Listeria is a bacteria that's capable of causing a rare but potentially life-threatening illness.
Healthy adults are likely to experience only mild infection, causing flu-like symptoms or gastroenteritis. Those most at risk of severe illness are:
- pregnant women
- newborn babies
- the elderly
- the immunocompromised
Infection during pregnancy can be passed to the foetus resulting in a variety of disease including miscarriage.
Listeria and food
Most cases of Listeria are due to contaminated food. Listeria is an unusual bacterium because it can grow at low temperatures, including refrigeration temperatures of below 5 degrees Celsius. It is, however, killed by cooking food thoroughly and by pasteurisation. Advice on which foods pregnant women should avoid to reduce the risk of listeriosis is available on the NHS inform website.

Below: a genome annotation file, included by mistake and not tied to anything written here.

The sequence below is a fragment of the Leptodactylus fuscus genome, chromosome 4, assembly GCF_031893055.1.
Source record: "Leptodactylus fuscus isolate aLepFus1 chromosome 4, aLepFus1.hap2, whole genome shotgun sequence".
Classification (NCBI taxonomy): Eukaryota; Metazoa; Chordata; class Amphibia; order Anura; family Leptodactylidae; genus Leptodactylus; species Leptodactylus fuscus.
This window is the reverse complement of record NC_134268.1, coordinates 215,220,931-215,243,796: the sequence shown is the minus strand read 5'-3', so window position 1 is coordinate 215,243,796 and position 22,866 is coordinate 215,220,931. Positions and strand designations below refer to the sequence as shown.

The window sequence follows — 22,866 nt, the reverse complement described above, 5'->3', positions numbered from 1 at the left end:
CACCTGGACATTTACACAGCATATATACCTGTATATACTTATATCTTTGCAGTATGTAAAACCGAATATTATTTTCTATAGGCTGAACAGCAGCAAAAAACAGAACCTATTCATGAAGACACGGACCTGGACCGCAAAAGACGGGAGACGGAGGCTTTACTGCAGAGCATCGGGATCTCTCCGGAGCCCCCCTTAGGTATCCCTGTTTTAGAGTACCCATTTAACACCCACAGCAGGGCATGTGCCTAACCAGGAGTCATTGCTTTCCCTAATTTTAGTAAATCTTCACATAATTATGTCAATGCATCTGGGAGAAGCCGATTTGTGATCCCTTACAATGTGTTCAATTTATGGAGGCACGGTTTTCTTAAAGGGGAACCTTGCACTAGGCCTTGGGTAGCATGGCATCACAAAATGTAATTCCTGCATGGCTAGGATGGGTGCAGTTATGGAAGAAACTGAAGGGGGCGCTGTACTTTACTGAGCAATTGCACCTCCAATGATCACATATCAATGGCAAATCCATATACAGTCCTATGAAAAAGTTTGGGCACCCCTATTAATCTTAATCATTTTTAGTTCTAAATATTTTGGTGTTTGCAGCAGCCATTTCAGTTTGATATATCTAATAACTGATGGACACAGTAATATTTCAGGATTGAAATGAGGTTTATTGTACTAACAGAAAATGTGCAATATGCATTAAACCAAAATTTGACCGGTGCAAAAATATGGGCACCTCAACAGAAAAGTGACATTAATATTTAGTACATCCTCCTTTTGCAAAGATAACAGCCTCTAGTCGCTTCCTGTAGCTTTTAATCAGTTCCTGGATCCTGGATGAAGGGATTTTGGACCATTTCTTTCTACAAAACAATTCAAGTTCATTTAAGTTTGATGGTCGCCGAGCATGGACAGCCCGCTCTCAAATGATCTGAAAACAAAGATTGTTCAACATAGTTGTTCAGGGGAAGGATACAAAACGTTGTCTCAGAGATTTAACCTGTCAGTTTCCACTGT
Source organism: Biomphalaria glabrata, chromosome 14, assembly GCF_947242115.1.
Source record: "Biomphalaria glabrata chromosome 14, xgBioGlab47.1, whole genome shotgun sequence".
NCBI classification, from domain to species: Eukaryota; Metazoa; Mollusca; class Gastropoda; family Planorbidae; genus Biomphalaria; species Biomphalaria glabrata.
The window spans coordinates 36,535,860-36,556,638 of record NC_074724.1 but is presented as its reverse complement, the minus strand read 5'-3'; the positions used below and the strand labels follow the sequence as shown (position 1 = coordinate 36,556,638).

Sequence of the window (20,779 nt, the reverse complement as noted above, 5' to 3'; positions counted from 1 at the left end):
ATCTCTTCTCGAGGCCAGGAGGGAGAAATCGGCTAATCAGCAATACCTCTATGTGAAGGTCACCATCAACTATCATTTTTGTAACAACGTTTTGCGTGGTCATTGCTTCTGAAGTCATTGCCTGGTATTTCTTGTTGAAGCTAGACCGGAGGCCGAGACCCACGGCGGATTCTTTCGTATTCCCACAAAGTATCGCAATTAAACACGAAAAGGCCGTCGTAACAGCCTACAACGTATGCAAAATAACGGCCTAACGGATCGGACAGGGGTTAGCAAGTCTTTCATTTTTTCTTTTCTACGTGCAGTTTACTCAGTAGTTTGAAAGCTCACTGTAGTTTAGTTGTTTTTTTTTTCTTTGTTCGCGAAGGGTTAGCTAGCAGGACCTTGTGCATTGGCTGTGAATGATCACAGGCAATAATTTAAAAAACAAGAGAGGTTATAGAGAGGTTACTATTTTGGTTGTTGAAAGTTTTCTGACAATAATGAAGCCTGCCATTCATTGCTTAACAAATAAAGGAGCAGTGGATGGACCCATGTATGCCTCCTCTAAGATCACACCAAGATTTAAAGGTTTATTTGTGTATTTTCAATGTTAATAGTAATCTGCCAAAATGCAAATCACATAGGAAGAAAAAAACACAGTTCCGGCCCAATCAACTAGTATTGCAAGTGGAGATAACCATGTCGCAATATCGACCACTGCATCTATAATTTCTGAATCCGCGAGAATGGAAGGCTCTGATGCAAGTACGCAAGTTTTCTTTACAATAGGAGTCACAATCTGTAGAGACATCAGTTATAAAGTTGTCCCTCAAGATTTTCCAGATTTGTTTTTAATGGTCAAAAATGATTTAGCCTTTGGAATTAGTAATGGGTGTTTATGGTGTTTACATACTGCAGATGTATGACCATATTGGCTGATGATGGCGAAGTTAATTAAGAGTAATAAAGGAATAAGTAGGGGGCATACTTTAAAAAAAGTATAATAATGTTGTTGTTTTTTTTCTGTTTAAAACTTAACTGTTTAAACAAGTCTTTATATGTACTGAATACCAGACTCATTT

Listeria and lambing season
Listeria infection can also be acquired through direct contact with animals, in particular during lambing. Pregnant women are especially at risk and should avoid close contact with sheep who are giving birth, to protect themselves and their unborn child.
- Information on listeria and food safety is available on the Food Standards Scotland website.
- Read our advice for pregnant women and animals that are giving birth.
Data and surveillance
View our latest listeria surveillance reports: